WHY A "FEE-ONLY" PRACTICE?
WHY A "FEE-ONLY" PRACTICE?
Oconee FPS is a fee-only practice because we believe that such a practice is the best means by which our clients can receive unbiased, independent, and cost-effective advice to reach their financial goals. Let us explain.
First, let's be blunt: Nobody works for nothing (unless this is pro bono or volunteer work). The key questions a potential client must ask a financial planner are:
These questions may be summarized by asking:
"Start with the general practitioner a Financial Planner (whose) compensation should be from fees alone." (Money Magazine)
How Financial Planners' Methods of Compensation Differ
People who are financial planners are compensated in different ways.
No-fee Planners: Some planners are insurance agents who sell insurance products to clients and are compensated by the commissions they receive. There are also stock brokers or mutual fund salespersons who are compensated similarly. These persons generally work for insurance agencies, brokerage houses, banks, mutual fund companies, and similar businesses. They charge no fees to their clients because they receive commissions on the products they sell. That is their compensation.
Fee-based planners: Some planners who sell financial products to their clients develop a financial plan for them for a specified fee. Then, they sell financial products to these clients and the commissions received from these sales offset the specified fee, sometime reducing it substantially. They distinguish themselves from No-Fee Planners by the specified fee they charge for the plan although the actual fee paid by clients may be much less than the original fee. Thus, their compensation is a mixture of commissions and client fees.
Fee-only Planners: Some planners charge a fee for their services, an hourly rate and/or a flat fee, and do not sell any financial products. Oconee FPS is such a company. We work for and are accountable only to our clients, and we receive our fees for services directly from them. We do not sell any financial products. We receive no commissions, no kickbacks, and no referral fees. We are independent of any brokerage house, bank, insurance company, or legal or accounting firm. Thus, we serve purely in an advisory capacity and not as a sales mechanism. When the purchase of financial products is recommended to meet client needs, we recommend the most effective and cost-efficient provider of those products.
Some financial planners manage their clients' assets as well as provide planning services. They are usually compensated by a percentage of the assets under their management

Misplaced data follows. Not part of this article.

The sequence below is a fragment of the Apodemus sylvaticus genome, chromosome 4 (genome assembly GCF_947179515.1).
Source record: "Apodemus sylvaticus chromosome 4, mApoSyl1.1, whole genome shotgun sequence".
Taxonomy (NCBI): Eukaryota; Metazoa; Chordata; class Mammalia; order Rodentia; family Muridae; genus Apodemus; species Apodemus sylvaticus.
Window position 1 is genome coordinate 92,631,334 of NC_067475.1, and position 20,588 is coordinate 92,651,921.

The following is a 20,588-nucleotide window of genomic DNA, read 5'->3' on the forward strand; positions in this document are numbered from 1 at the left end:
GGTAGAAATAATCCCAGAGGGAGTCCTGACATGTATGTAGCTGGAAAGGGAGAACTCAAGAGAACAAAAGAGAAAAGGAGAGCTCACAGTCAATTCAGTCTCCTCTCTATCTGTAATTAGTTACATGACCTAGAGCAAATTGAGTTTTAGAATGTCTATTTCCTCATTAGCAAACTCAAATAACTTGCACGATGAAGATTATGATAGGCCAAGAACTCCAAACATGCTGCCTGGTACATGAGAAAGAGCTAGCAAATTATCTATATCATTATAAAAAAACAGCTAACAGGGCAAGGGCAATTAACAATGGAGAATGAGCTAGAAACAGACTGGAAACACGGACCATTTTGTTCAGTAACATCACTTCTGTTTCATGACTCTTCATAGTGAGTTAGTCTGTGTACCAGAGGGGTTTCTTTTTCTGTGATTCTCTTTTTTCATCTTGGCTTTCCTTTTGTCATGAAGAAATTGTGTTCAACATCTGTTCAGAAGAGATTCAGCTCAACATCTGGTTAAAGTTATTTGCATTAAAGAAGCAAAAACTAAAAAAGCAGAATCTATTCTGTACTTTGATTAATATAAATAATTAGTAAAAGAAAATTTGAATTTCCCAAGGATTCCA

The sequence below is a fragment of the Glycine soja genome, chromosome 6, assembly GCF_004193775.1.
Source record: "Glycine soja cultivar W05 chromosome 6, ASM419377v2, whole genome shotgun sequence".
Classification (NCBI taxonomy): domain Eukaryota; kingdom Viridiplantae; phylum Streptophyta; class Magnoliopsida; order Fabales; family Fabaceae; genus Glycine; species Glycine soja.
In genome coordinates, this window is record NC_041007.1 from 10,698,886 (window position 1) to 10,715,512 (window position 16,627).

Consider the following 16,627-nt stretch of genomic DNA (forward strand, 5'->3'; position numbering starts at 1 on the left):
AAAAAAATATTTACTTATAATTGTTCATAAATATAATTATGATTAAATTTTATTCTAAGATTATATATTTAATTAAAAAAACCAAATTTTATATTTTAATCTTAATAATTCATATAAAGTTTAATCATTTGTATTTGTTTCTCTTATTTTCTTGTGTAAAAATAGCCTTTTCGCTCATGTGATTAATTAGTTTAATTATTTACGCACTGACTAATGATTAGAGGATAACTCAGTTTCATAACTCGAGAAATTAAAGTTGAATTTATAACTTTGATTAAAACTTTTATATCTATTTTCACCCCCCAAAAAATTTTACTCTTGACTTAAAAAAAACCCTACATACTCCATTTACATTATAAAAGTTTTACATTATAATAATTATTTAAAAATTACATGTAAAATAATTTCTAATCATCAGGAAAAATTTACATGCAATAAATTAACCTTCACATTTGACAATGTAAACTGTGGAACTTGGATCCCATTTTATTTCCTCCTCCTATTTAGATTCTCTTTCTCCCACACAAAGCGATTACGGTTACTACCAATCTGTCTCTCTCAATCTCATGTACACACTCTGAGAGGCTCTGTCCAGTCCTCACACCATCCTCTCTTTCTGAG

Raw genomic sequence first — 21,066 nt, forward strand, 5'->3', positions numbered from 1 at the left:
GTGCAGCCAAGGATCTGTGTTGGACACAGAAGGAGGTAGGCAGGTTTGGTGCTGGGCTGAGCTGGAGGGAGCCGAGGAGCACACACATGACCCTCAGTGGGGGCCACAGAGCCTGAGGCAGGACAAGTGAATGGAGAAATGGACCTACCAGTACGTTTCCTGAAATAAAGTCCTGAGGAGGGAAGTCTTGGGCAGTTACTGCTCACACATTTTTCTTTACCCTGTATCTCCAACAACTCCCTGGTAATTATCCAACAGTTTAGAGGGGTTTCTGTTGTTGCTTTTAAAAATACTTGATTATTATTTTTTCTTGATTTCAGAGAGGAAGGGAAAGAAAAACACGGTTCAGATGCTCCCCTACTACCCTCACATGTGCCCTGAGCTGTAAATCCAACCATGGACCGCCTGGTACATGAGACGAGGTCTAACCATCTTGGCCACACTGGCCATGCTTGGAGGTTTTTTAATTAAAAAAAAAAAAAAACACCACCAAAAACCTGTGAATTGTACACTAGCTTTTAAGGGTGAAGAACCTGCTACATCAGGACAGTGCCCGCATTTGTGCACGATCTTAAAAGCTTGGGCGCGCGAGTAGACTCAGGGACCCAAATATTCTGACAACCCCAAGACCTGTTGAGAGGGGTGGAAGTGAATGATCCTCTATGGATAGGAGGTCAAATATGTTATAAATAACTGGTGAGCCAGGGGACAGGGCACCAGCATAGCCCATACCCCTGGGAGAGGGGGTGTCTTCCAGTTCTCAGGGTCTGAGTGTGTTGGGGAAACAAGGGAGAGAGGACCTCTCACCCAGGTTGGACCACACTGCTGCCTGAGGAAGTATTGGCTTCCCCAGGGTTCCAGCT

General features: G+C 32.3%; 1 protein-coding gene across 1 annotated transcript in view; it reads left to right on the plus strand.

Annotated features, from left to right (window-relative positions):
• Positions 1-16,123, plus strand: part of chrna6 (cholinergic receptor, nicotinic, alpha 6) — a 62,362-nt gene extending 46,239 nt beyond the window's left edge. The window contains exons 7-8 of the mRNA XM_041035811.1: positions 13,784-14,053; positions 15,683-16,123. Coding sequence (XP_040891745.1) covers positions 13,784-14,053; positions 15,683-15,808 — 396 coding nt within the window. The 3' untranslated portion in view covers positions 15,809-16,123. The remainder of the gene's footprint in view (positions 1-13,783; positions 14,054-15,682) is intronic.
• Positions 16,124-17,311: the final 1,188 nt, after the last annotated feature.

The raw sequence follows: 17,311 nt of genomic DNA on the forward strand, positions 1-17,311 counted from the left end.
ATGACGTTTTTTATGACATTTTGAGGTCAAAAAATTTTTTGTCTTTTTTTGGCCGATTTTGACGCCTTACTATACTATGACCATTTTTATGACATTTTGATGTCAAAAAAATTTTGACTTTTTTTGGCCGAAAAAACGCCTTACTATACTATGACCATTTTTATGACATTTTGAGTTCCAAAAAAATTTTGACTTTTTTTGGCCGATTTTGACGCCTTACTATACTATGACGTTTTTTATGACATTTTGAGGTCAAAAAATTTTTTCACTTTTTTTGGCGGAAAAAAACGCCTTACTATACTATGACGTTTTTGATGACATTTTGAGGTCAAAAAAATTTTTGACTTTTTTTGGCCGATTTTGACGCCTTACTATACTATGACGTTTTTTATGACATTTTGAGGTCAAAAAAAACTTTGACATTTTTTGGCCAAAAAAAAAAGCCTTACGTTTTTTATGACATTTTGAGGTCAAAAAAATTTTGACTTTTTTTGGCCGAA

"The most important matter is how the planner is compensated. Hire the planner
who has no financial stake in (your) investments." (Forbes )
"The most important matter is how the planner is compensated. Hire the planner who has no financial stake in (your) investments." (Forbes )
Why is the Method of Compensation Important?"
The answer is simple and can be expressed succinctly: potential conflict of interest
Simply put, for a planner to give financial advice and then to have his or her compensation based upon commission received from the sale of financial products is an invitation to mischief.
We choose out words carefully here. We say "a potential conflict of interest" and "an invitation to mischief" and we say this deliberately. The fact is that many financial planners who are no-fee and fee-based are decent, integral people who have their clients' interests at heart. They have a wealth of information and experience to share with their clients and are happy to do so. But they need to be compensated as we all do. They have to put bread on their tables and take care of their families as we all do. The conflict of interest arises when the compensation to be received from the sale of a financial product influences the advice that is given. And that could happen very easily. It's caused by human nature.
Cash Value Insurance.
At midlife, at the time when many clients have dependents who count on their earning power to sustain themselves, these clients need protection of this earning power. They need life insurance. For the majority of people, the most cost efficient method of supplying such protection is though term life insurance. Term life insurance is pure protection. Based upon mortality rates and actuary tables a person pays a given premium to an insurance company in return for which the company promises to pay a certain amount (the face value) to the beneficiaries should the person die.